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cyberattack

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Survey Data on Americans and Cybersecurity

Pew Research just published their latest research data on Americans and their views on cybersecurity:

This survey finds that a majority of Americans have directly experienced some form of data theft or fraud, that a sizeable share of the public thinks that their personal data have become less secure in recent years, and that many lack confidence in various institutions to keep their personal data safe from misuse. In addition, many Americans are failing to follow digital security best practices in their own personal lives, and a substantial majority expects that major cyberattacks will be a fact of life in the future.

Here’s the full report.

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Hacking Back

There’s a really interesting paper from George Washington University on hacking back: “Into the Gray Zone: The Private Sector and Active Defense against Cyber Threats.”

I’ve never been a fan of hacking back. There’s a reason we no longer issue letters of marque or allow private entities to commit crimes, and hacking back is a form a vigilante justice. But the paper makes a lot of good points.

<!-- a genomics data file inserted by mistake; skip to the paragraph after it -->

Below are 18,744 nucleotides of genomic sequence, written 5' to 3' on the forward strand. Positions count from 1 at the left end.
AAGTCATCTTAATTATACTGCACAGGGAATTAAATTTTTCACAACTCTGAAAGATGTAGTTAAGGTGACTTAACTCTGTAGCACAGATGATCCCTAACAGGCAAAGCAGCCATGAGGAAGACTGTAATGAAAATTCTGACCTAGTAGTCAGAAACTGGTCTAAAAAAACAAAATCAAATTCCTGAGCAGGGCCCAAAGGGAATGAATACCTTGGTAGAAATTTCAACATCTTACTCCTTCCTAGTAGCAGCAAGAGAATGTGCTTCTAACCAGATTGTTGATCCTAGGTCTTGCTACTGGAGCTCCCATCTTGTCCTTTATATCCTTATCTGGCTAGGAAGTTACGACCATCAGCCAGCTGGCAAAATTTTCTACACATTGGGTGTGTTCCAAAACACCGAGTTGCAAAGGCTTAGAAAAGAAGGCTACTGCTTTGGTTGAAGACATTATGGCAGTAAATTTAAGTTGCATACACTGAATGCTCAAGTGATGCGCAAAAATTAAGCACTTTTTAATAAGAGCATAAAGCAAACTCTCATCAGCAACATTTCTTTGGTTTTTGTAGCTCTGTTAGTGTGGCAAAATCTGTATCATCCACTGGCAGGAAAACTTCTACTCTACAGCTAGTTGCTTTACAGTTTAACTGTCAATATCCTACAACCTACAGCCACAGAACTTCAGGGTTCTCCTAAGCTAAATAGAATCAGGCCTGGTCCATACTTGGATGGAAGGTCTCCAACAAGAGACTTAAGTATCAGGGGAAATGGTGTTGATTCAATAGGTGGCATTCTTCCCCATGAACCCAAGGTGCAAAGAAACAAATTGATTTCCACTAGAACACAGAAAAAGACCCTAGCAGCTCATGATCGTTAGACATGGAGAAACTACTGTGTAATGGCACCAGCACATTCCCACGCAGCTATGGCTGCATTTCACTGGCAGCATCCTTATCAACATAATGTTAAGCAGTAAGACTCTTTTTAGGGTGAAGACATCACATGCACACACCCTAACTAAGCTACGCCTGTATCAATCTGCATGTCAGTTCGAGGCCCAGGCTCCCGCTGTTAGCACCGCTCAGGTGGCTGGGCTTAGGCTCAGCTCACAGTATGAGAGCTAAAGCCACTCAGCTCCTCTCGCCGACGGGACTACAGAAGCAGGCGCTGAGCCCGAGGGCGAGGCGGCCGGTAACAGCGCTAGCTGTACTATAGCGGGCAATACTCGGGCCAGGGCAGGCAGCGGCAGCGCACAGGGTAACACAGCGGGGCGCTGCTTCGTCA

Here are three older papers on the topic.

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Auditing Elections for Signs of Hacking

Excellent essay pointing out that election security is a national security issue, and that we need to perform random ballot audits on every future election:

The good news is that we know how to solve this problem. We need to audit computers by manually examining randomly selected paper ballots and comparing the results to machine results. Audits require a voter-verified paper ballot, which the voter inspects to confirm that his or her selections have been correctly and indelibly recorded. Since 2003, an active community of academics, lawyers, election officials and activists has urged states to adopt paper ballots and robust audit procedures. This campaign has had significant, but slow, success. As of now, about three quarters of U.S. voters vote on paper ballots. Twenty-six states do some type of manual audit, but none of their procedures are adequate. Auditing methods have recently been devised that are much more efficient than those used in any state. It is important that audits be performed on every contest in every election, so that citizens do not have to request manual recounts to feel confident about election results. With high-quality audits, it is very unlikely that election fraud will go undetected whether perpetrated by another country or a political party.

Another essay along similar lines.